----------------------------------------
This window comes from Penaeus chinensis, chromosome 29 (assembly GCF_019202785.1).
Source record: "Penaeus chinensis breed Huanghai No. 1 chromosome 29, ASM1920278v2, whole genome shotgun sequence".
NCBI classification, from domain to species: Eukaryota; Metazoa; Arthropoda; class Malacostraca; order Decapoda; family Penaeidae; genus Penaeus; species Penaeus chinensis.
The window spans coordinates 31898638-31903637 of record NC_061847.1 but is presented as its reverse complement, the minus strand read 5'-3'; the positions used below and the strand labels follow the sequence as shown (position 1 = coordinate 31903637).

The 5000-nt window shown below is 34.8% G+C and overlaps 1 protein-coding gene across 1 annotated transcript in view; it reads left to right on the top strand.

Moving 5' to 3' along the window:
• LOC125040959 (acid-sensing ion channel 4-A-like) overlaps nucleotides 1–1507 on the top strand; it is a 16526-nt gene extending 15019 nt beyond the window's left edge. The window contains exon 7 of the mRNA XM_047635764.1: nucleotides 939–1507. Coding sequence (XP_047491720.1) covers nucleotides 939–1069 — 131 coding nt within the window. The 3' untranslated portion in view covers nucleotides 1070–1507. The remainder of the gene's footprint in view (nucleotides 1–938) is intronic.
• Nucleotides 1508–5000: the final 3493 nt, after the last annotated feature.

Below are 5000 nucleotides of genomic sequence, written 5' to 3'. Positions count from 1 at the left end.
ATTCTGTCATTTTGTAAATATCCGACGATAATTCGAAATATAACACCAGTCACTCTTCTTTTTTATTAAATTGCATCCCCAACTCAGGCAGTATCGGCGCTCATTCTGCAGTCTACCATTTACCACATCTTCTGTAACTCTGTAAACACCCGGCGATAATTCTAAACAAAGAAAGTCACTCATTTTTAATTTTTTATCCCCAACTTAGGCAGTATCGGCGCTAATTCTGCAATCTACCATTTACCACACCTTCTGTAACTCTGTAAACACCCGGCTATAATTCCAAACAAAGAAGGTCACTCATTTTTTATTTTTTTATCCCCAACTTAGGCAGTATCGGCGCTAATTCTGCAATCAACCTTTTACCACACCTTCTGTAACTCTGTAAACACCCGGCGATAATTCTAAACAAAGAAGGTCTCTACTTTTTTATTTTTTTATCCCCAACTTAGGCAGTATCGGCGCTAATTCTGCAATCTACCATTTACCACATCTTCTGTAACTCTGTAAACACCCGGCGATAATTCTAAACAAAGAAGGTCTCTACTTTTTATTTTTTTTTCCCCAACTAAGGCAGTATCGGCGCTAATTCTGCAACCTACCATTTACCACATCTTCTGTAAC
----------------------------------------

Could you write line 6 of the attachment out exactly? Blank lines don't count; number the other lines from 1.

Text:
Moving 5' to 3' along the window: